Colonial Banks

Colonial Banks

 

banks of imperialist states that had a predominant position in colonial and dependent countries. They were used by the finance capital of the mother countries to enslave and exploit the peoples of colonial countries. The colonial banks were either subsidiaries of large banks of imperialist countries or special credit institutions of foreign states in colonial and dependent countries. Before World War II, Great Britain had 41 colonial banks with 6,500 branches, and France had 40 colonial banks with 708 branches.

By issuing loans to colonies, colonial banks expanded the export of capital and helped to rob colonial peoples. In crediting trade between the mother countries and the colonies, the banks assisted the imperialist bourgeoisie to extort scarce raw materials at a low price from dependent countries and to expand the export of high-priced industrial goods from the mother countries. The disintegration of the imperialist colonial system after World War II undermined the position of the colonial banks.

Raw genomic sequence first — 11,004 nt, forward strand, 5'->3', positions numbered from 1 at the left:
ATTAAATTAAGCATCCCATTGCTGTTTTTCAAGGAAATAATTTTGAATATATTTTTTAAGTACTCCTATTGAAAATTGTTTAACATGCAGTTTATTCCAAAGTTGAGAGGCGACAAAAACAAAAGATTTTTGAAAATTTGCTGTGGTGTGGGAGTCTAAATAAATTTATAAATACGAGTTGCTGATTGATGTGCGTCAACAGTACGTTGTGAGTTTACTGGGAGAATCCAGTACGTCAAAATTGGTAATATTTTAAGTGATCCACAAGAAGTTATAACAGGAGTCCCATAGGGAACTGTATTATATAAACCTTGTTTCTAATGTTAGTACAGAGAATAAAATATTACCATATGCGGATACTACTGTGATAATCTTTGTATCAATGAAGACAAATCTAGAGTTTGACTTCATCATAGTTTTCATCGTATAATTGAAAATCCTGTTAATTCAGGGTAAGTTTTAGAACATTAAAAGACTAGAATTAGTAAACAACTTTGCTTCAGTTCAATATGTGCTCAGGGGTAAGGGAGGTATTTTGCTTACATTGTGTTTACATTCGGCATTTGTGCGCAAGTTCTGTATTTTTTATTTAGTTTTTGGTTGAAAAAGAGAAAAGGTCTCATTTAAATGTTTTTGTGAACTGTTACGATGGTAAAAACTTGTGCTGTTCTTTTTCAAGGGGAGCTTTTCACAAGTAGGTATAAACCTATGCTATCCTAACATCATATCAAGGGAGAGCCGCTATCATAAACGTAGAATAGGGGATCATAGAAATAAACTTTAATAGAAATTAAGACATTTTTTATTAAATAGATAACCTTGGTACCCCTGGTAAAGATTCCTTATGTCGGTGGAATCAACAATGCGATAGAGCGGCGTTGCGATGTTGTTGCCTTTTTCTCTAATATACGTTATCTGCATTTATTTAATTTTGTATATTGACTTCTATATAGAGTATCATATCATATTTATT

Imperialism is attempting to adapt the colonial banks to the new situation. Neocolonialism in the banking sphere is manifested as imperialist interference in the efforts to create national credit systems in the young states. In the 1960’s, most colonial banks were reorganized. Bank associations based on the colonial banks were created under a national label. A modernized model of a colonial bank is the Central Bank of the West African States, founded in 1962, in which France has retained a position of control. France appoints one-third of the board of directors, and the bank’s capital is formed through the subsidies of the French treasury. Some international banks also act as colonial banks. For example, the Inter-American Development Bank (founded in 1959) is in fact a US bank using international capital to promote expansion of US monopolies in Latin American countries. The modernized colonial banks support proimperialist puppet regimes and oppose the governments that are struggling to develop along noncapitalist lines.

L. N. KRASAVINA

References in periodicals archive ?
Both the Bund, a sweep of former colonial banks and insurance companies, and many of the remaining shikumen courtyard houses have been spared and are being restored.